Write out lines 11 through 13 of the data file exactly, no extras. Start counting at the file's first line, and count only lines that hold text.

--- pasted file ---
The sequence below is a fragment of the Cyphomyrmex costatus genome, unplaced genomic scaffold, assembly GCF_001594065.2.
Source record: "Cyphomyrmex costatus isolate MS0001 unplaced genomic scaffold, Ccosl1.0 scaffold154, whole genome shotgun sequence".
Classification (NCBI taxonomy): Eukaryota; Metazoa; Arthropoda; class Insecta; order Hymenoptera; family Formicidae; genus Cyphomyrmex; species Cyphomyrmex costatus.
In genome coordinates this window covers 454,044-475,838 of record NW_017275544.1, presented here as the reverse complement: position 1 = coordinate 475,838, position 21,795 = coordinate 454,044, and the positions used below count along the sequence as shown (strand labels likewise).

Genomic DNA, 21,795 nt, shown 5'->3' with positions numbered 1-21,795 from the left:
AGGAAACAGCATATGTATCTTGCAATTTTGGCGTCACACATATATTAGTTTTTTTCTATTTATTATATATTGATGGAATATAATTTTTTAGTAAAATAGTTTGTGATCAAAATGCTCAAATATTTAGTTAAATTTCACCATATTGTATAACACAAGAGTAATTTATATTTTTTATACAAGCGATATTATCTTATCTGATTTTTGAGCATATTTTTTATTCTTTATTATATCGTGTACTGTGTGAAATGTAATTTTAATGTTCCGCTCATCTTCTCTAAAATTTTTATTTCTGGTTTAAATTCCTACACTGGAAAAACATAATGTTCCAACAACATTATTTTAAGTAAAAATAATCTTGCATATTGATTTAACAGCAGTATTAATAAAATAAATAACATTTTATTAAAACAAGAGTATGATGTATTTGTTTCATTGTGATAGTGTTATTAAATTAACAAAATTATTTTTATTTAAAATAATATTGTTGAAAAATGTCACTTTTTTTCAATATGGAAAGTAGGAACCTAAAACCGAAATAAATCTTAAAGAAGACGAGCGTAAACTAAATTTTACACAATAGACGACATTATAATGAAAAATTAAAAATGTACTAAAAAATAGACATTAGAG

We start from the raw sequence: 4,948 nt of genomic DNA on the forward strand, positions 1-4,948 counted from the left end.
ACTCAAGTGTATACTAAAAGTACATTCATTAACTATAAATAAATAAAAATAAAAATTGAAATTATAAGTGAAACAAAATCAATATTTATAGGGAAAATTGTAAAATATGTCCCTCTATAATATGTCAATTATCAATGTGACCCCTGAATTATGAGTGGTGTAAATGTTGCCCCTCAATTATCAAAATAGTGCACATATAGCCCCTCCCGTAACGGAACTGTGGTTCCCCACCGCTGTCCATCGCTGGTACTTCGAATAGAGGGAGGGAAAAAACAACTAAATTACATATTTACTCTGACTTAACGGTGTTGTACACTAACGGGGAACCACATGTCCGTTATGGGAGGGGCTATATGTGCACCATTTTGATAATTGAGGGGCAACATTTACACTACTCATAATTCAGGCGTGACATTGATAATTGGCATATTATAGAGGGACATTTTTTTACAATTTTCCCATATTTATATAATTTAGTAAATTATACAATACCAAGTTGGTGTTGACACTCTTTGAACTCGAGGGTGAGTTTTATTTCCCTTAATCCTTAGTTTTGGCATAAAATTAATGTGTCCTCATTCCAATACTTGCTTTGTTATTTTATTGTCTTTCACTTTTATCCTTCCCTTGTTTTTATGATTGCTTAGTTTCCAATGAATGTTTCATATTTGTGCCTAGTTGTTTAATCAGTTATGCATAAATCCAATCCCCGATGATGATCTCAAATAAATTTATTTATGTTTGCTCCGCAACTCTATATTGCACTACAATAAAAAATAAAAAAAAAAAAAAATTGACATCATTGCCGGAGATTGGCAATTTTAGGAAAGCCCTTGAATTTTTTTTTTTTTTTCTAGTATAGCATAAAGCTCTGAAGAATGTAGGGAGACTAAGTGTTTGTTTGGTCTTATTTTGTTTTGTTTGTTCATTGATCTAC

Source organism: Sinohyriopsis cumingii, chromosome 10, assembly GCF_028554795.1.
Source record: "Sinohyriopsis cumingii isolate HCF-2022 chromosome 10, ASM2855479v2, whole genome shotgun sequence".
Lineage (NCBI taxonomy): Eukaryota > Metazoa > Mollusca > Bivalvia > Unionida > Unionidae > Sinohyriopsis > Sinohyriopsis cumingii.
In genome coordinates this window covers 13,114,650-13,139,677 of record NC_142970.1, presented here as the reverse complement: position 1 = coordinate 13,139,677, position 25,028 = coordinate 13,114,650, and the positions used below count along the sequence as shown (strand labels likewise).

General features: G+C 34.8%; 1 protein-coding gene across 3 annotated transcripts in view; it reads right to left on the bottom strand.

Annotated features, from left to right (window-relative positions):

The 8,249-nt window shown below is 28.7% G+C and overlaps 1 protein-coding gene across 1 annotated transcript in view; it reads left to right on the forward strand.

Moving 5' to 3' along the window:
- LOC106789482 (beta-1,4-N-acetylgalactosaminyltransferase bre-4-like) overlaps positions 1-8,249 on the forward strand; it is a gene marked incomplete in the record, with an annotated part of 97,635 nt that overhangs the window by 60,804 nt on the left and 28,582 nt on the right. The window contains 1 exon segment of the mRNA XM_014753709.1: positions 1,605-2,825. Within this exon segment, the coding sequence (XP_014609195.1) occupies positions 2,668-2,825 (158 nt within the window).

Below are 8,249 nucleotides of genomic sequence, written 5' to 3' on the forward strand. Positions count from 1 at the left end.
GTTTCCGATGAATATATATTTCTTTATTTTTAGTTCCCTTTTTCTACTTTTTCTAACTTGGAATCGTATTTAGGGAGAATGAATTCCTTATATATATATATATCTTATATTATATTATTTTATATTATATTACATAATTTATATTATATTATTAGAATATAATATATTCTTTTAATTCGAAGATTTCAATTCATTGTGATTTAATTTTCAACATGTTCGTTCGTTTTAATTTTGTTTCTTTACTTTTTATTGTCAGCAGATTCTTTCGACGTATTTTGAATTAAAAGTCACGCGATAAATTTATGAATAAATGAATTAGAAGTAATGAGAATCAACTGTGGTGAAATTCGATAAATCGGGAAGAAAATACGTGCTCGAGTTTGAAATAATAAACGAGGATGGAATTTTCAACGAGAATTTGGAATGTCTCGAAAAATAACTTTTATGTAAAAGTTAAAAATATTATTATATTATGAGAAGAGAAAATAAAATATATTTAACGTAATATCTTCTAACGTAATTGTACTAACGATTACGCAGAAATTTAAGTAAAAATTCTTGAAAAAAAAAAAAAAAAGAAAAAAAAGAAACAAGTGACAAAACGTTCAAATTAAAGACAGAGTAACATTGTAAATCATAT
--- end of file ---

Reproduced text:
Lineage (NCBI taxonomy): Eukaryota > Metazoa > Mollusca > Bivalvia > Unionida > Unionidae > Sinohyriopsis > Sinohyriopsis cumingii.
In genome coordinates this window covers 13,114,650-13,139,677 of record NC_142970.1, presented here as the reverse complement: position 1 = coordinate 13,139,677, position 25,028 = coordinate 13,114,650, and the positions used below count along the sequence as shown (strand labels likewise).

General features: G+C 34.8%; 1 protein-coding gene across 3 annotated transcripts in view; it reads right to left on the bottom strand.